Some OEMs are already some way along their journey. For example, VW have recently proclaimed they are no longer a car company, but a software company, and one with grand plans. They want to build 40% of software in-house by 2025 and have purchased traditional software companies to support this.

Nevertheless, not all OEMs are at this stage and there is still much to do across the industry.

 

Oaklin are an independent, boutique management consultancy with expertise in digital transformation and the automotive industry and experience supporting clients on this journey. If you would like to discuss how we might be able to support you on your journey, please get in touch with either stephanie.meehan@oaklin.com or mark.croucher@oaklin.com .

Stephanie Meehan

Partner
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Stephanie Meehan

Partner

Stephanie Meehan is Oaklin’s Operations Director and International Business Coordinator. She is no stranger to consulting having previously worked at Deloitte, Andersen Business Consulting and the Berkeley Partnership. She has a master’s degree in health psychology as well as degrees in psychology and traditional Chinese acupuncture.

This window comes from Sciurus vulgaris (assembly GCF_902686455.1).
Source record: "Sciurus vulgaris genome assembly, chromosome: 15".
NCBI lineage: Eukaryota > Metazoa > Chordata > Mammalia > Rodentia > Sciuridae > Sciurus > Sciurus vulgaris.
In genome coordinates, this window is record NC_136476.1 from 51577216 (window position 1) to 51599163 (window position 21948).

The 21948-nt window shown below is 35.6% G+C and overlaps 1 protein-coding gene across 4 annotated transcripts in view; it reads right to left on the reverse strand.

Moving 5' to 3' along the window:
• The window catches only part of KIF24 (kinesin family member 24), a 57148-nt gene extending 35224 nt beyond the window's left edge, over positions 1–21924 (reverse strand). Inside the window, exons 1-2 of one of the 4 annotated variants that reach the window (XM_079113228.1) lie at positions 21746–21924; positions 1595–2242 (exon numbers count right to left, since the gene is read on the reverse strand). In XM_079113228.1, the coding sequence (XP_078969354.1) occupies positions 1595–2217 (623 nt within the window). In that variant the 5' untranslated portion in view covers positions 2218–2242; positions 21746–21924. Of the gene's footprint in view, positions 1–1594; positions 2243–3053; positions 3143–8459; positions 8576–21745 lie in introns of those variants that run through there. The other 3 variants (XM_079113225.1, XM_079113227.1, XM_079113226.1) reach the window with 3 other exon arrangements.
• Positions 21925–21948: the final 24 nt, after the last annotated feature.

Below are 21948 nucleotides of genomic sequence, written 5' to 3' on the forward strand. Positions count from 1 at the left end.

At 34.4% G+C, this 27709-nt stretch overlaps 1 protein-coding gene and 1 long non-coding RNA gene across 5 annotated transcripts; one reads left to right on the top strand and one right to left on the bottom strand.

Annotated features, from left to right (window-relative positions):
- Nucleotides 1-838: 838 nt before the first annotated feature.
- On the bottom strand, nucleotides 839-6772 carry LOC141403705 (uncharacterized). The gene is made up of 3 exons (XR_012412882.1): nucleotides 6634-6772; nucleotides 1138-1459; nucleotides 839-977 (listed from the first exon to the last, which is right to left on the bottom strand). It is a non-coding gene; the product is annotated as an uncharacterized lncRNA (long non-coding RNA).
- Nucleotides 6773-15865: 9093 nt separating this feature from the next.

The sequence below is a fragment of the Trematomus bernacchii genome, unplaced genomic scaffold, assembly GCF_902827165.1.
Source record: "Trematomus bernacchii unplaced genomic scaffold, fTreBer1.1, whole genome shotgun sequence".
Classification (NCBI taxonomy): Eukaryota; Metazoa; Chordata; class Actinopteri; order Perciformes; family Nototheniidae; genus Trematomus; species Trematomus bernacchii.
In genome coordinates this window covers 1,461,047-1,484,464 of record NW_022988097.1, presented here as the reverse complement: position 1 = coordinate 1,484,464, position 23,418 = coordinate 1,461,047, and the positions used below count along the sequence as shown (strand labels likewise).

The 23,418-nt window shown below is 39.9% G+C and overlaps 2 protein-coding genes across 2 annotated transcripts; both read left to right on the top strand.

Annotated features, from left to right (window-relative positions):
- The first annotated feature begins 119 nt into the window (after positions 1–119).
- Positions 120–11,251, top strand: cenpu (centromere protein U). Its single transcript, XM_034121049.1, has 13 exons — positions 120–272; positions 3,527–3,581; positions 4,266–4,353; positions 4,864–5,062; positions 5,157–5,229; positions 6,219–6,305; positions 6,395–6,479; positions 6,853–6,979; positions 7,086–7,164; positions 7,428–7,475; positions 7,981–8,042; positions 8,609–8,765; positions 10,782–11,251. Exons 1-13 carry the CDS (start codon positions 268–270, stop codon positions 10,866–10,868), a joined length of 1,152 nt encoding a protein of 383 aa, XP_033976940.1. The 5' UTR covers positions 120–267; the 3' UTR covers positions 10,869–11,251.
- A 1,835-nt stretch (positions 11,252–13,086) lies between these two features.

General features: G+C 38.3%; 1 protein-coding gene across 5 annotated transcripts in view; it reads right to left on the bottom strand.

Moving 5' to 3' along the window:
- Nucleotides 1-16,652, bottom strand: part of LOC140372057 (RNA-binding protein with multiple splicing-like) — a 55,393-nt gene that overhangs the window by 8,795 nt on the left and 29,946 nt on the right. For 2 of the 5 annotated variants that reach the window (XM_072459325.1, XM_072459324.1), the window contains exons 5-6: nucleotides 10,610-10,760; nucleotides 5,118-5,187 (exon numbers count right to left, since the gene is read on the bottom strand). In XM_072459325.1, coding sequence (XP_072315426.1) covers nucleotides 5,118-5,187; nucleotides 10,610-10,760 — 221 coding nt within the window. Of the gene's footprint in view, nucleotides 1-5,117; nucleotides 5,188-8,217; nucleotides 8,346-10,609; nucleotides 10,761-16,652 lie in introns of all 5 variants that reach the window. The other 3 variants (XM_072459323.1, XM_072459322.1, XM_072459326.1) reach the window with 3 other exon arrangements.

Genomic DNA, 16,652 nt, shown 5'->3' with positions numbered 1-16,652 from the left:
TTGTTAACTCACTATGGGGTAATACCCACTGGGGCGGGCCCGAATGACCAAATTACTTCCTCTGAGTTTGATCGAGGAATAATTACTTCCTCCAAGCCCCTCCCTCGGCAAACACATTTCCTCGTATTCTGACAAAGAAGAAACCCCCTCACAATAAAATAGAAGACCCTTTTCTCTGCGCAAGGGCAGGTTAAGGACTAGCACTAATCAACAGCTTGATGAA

Mark Croucher

Consultant
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Mark Croucher

Consultant

Mark is a Digital Transformation Consultant with strong experience delivering technology change across a wide variety of industry sectors. He has experience across the full project life-cycle, including digital strategy, product design, agile methodology definition and digital delivery. Mark enjoys helping clients make the most of the latest digital technologies and has a keen interesting in driving customer experience. He has an open and collaborative style of working and thrives on driving sustainable business results through new technologies.

Mark is currently supporting an Automotive startup to define their portfolio of customer-facing digital initiatives. Recently, he was the Lead Digital Business Analyst for a large-scale customer experience transformation programme; he scoped, mobilised and led the delivery of a cloud-based document management platform at a “Big Six” UK energy supplier; and worked with a major UK bank to lead teams of business analysts in a global supplier assurance programme.

"The best part of the Digital Capability at Oaklin is that it keeps you on your toes and up-to-date with the latest digital trends. We meet regularly, with everyone bringing an advancement in digital technologies they have seen as a potential topic for discussion"